A Public Art Plan for the Derby City

Midwest
Friday, February 19, 2010
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The report identified possible urban sites for public art (photos by Sarah Lyon).

Today the City of Louisville and the New York-based public art organization Creative Time unveiled a long-term plan for funding and developing public art across the city.  The Louisville Public Art Master Plan recommends the creation of a Committee on Public Art (COPA) that will oversee the city’s current art collection, manage a granting system for new public art and advise future city leaders on the continued creation and development of new art.

Funding for the new master plan will come from grants and donations. Additional funding will come from developers via an innovative approach to commercial development code. Currently developers of projects exceeding 100,000 square feet are required to set aside a percentage of their construction budget for various public amenities like benches, fountains, landscaping, and trails. Under the new plan, there will be an option to direct that money to a new public space art fund. In turn, the fund can then provide support to non-profit arts and neighborhood groups who want to commission artists to create art for public spaces. The funds will be dispensed through a granting process administered by the new COPA. “Developers will recognize that this new model makes good business sense,” said Louisville Mayor Jerry Abramson in a statement prepared for the plan’s unveiling. “Their money will support the arts and, in turn, they don’t have to pay for the long-term maintenance of benches or a fountain.”

Aside from addressing funding, the plan also tackles important issues like conservation and maintenance, thoroughly cataloging the current collection and procedures for commissioning and de-accessioning pieces. Creative Time won the master planning contract a year and a half ago over two other finalists in a RFQ released by the City. Principal Meredith Johnson traveled to Louisville numerous times during the yearlong preparation of the study and sees the finished master plan as a reflection of the city’s unique spirit and arts community.  Using both short and long-term approaches, the plan provides both a vision of the arts as well as practical steps both the City and community can take to achieve those goals.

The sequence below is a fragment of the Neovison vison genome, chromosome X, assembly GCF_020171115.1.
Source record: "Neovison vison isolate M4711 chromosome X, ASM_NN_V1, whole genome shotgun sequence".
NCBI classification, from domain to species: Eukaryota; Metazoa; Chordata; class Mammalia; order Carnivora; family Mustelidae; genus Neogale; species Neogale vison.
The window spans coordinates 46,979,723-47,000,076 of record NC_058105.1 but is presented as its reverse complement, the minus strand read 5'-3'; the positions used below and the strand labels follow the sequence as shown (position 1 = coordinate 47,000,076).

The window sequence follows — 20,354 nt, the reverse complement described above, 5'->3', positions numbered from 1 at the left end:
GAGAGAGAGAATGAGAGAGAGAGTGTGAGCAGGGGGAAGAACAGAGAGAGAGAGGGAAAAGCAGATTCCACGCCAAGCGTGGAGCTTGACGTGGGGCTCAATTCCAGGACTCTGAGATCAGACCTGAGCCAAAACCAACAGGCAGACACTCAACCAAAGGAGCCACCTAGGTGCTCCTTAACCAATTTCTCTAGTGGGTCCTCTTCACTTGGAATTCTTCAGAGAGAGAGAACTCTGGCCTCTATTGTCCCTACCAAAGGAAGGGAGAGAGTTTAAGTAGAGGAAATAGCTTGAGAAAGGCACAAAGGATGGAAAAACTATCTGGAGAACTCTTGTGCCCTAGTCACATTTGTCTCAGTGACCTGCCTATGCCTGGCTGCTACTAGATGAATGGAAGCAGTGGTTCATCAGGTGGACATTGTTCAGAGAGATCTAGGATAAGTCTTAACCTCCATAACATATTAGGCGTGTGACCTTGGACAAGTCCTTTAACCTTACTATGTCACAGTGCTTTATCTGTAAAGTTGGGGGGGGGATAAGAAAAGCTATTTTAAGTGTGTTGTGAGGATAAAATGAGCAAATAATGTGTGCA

The report also recommends public art strategies for more bucolic settings.

2 Responses to “A Public Art Plan for the Derby City”

  1. Ryan says:

    Really fantastic photographs.

  2. impala says:

    vague article, but progress at least. hopefully the powers that be are learning what public art actually is. i think before that they thought of it as bronze statues of white men downtown and those awful “artsy” gallopallooza horses…..small steps to reach the goal i suppose, i find it funny that the push for public art is so “they don’t have to pay for the long-term maintenance of benches or a fountain.”

    sigh.

    nice photos. and kudos on the use of the word “bucolic”

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